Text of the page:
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I had a lovely birthday, thank you. Wonderful gifts included tiny handmade pots for the cactus collection and whopping containers in which I could grow a substantial tree. I was given a green man for an outside wall provided that we can borrow a crane to lift the big beggar into place; doing the job manually is going to give Attila that hernia he’s been courting these many years. Speaking of my husband, he gave me some new benches and a table to go under the cherry tree. The old chairs had rotted after many years; you took your dignity and possibly your life in your hands if you risked actually sitting on the fragile seats and I never cared for an intimate association with arthropods, particularly in such close proximity to my nether regions.
Hopefulness in packets
Hopefulness in packets

My sister gave me seeds. She said that she was aiming for something unusual and which I would have difficulty in pronouncing. Well done kid, that’s a hit on all counts. I now have packets of promise that I have never heard of, let alone seen growing. I’ve read the instructions with considerable care. I’m deeply flattered that anyone should think me capable of breathing life into some very exotic examples of flora. Having been practising, I can now say Clerodendrum trichotomum var. fargesii although I need a good run at it beforehand and a stiff gin afterwards. This is a specimen that needs cool conditions along with constant moisture for a year or more before it will germinate. I’m not expecting to report that my garden is full of these things; I will probably forget to water them after the first month, never mind twelve.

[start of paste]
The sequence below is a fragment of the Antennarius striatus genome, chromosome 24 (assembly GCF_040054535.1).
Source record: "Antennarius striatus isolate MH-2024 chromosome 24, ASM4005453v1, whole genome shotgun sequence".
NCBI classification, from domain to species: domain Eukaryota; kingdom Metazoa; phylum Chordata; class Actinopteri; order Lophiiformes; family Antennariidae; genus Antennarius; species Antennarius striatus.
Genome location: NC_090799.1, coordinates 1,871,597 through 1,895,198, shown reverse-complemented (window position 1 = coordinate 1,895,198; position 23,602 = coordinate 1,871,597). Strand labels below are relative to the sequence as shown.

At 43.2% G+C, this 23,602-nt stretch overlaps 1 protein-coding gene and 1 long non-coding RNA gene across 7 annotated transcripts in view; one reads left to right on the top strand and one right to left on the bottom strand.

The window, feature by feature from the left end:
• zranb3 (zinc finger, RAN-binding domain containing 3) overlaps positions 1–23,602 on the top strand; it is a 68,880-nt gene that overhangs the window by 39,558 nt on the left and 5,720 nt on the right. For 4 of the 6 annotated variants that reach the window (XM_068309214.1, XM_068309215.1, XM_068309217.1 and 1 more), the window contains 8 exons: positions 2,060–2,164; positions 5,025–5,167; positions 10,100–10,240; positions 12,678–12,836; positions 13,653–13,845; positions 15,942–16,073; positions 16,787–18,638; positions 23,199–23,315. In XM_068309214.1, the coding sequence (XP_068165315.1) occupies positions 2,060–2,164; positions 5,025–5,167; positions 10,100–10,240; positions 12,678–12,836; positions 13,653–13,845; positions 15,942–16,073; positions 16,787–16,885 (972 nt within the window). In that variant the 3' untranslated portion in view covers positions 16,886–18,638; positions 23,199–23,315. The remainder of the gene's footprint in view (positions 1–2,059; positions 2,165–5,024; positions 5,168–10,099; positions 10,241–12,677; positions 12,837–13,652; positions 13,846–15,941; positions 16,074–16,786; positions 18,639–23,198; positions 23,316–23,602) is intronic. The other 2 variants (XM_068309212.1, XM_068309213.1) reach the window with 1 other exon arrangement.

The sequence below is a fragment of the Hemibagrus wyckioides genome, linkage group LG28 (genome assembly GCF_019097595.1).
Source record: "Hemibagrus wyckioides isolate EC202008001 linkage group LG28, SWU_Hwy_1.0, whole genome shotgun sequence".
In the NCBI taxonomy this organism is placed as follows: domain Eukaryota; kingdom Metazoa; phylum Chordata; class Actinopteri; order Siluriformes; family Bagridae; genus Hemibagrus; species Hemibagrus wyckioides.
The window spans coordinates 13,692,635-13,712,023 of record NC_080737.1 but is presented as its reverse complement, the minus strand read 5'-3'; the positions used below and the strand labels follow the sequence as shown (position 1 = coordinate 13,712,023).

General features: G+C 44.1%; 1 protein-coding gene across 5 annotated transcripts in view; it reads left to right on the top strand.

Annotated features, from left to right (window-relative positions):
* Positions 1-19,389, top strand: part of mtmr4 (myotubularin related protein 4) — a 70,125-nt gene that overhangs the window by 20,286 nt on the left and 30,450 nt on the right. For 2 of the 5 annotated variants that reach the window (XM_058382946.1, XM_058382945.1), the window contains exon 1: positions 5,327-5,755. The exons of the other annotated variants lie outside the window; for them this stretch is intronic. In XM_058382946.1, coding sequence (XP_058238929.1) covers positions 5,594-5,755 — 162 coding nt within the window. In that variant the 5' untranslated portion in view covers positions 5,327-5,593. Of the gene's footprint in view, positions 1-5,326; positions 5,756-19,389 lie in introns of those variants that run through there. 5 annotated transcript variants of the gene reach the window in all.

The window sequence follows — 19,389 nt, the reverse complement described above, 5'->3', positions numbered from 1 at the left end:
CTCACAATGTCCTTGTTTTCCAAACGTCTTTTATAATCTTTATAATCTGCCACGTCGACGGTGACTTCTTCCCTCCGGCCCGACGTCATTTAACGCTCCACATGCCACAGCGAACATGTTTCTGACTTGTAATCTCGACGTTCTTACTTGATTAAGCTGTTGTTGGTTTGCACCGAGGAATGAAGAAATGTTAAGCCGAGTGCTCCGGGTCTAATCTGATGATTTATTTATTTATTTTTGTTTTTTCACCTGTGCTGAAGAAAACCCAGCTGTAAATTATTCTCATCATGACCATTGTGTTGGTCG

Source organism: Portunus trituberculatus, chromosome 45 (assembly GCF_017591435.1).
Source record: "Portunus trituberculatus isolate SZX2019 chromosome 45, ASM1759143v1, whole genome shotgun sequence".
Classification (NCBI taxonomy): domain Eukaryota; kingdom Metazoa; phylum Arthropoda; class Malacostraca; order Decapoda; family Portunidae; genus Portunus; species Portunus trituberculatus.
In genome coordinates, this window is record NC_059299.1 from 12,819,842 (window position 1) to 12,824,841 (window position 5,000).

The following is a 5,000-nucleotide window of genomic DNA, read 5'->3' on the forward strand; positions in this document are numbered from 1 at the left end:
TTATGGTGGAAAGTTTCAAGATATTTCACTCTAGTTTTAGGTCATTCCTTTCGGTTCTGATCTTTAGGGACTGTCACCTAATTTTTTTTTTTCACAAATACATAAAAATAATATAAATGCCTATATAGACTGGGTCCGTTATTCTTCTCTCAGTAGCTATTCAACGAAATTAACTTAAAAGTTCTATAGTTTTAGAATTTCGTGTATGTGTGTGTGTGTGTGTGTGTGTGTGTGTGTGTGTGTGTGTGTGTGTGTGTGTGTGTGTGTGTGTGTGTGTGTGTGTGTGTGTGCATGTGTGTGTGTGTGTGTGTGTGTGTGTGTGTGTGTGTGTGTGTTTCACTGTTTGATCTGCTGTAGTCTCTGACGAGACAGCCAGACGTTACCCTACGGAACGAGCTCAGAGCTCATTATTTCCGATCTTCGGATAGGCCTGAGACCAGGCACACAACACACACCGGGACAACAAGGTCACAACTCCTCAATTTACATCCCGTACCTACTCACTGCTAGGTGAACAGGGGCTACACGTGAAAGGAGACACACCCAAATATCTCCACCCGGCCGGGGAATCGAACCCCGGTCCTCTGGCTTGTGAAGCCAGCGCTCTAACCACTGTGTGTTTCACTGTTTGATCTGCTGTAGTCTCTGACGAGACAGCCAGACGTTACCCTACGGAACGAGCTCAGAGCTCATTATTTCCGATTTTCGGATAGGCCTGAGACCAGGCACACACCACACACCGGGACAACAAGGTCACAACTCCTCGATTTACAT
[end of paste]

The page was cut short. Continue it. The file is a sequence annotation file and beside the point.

Optimism in the propagator
Optimism in the propagator`

Can you say Michauxia tchihatcheffii? I can’t. The flower looks as if it comes from Mars, which would explain the palaver necessary to get it to grow. How about Molopospermum peloponnesiacum? I’m going to need a speech therapist and my heated propagator for that one. Last time I saw the latter was in the shed, storing plant pots in the base and spider’s webs in the lid. Move over eight legged squatters, I’m on a mission to prove myself here. There are varieties that I have lusted after for a very long time. If the Gods favour me, I could have lashings of Dierama pulcherrimum so dark as to make coal appear pasty faced. Three months for those to sprout and they mustn’t freeze or dry out at all during their first winter. Good luck with that one, guys. Allium schubertii is an ornamental onion which looks as if its head exploded. Help me; my spell-checker is having a nervous breakdown and I’m beginning to feel that I’m out of my depth.
Asplenium bulbiferum (mother spleenwort) in the conservatory
Asplenium bulbiferum (mother spleenwort) in the conservatory

Finally, one that I recognise. Rhodochiton atrosanguineum is the plant that brought Gardener’s Question Time to a tittering halt. A member of the radio audience asked the experts if it were true that a flower bore a rather rude name. If you Google it for a photograph, use the scientific moniker unless you are of an adventurous frame of mind. Polite people use the common name, Chinese purple bell vine. I was taught a more vulgar sobriquet. Gardeners normally excel at calling a spade an earth inverting horticultural implement but there’s no room for whimsy here; for me it’s Black man’s willy, all the way.

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